CASE APPLICATION 1 Lessons from Lehman Brothers: Will We Ever Learn?
“Greed” and “Crooks” are a sampling of comments recorded on a rendering of Lehman’s chief executive Richard Fuld by artist Geoffrey Raymond, who placed his painting outside of Lehman’s New York City offices and handed out markers to employees and pedestrians so they could write a message regarding the firm’s announcement that it was filing for bankruptcy.
On September 15, 2008, financial services firm Lehman Brothers filed for bankruptcy with the U.S. Bankruptcy Court in the Southern District of New York. 95 That action—the largest Chapter 11 filing in financial history—unleashed a “crisis of confidence that threw financial markets worldwide into turmoil, sparking the worst crisis since the Great Depression.” The fall of this Wall Street icon is, unfortunately, not a new one, as we’ve seen in the stories of Enron, WorldCom, and others. In a report released by bankruptcy court-appointed examiner Anton Valukas, Lehman executives and the firm’s auditor, Ernst & Young, were lambasted for actions that led to the firm’s collapse. He said, “Lehman repeatedly exceeded its own internal risk limits and controls, and a wide range of bad calls by its management led to the bank’s failure.” Let’s look behind the scenes at some of the issues.
One of the major problems at Lehman was its culture and reward structure. Excessive risk taking by employees was openly lauded and rewarded handsomely. Individuals making questionable deals were hailed and treated as “conquering heroes.” On the other hand, anyone who questioned decisions was often ignored or overruled. For instance, Oliver Budde, who served as an associate general counsel at Lehman for nine years, was responsible for preparing the firm’s public filings on executive compensation. Infuriated by what he felt was the firm’s “intentional under-representation of how much top executives were paid,” Budde argued with his bosses for years about that matter, to no avail. Then, one time he objected to a tax deal that an outside accounting firm had proposed to lower medical insurance costs saying, “My gut feeling was that this was just reshuffling some papers to get an expense off the balance sheet. It was not the right thing, and I told them.” However, Budde’s bosses disagreed and okayed the deal.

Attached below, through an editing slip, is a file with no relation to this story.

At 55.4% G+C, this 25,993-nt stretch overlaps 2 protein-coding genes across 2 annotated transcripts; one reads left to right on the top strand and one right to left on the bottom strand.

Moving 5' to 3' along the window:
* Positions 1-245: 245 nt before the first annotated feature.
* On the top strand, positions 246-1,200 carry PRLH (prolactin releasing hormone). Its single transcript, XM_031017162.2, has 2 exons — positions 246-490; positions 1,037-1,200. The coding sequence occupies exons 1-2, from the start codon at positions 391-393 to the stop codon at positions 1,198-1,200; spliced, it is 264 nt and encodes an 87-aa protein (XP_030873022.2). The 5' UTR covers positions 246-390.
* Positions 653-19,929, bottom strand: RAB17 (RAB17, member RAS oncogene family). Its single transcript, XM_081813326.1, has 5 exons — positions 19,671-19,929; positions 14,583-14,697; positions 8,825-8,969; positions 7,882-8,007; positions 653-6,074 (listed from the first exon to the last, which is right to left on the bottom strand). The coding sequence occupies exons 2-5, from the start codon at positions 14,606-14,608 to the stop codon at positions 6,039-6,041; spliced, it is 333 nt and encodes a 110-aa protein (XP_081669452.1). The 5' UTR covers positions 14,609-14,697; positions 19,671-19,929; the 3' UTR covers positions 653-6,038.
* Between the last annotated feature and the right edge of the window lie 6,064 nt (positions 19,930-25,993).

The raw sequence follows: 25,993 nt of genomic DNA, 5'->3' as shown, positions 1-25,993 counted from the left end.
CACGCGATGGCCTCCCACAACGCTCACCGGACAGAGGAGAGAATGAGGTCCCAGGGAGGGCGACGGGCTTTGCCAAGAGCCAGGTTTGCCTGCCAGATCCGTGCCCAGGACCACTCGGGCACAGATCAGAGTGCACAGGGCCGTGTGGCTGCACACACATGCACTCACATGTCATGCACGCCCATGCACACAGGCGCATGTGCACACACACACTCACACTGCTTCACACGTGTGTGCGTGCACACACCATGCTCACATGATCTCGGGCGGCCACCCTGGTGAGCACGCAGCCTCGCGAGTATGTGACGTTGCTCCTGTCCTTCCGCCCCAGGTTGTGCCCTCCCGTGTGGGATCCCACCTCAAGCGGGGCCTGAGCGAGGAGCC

Another problem at Lehman was the firm’s top leadership. Valukas’s report was highly critical of Lehman’s executives who “should have done more, done better.” He pointed out that the executives made the company’s problems worse by their conduct, which ranged from “serious but nonculpable errors of business judgment to actionable balance sheet manipulation.” Valukas went on to say that “former chief executive Richard Fuld was at least grossly negligent in causing Lehman to file misleading periodic reports.” These reports were part of an accounting device called “Repo 105.” Lehman used this device to get some $50 billion of undesirable assets off its balance sheet at the end of the first and second quarters of 2008, instead of selling those assets at a loss. The examiner’s report “included e-mails from Lehman’s global financial controller confirming that the only purpose or motive for Repo 105 transactions was reduction in the balance sheet, adding that there was no substance to the transactions.” Lehman’s auditor was aware of the use of Repo 105 but did not challenge or question it. Sufficient evidence indicated that Fuld knew about the use of it as well; however, he signed off on quarterly reports that made no mention of it. Fuld’s attorney said, “Mr. Fuld did not know what these 147148transactions were—he didn’t structure or negotiate them, nor was he aware of their accounting treatment.” A spokesperson from Ernst & Young (the auditor) said that, “Lehman’s bankruptcy was the result of a series of unprecedented adverse events in the financial markets.”
- What was the culture at Lehman Brothers like? How did this culture contribute to the company’s downfall?
- What role did Lehman’s executives play in the company’s collapse? Were they being responsible and ethical? Discuss.
- After all the public uproar over Enron and then the passage of the Sarbanes-Oxley Act to protect shareholders, why do you think we still continue to see these types of situations? Is it unreasonable to expect that businesses can and should act ethically?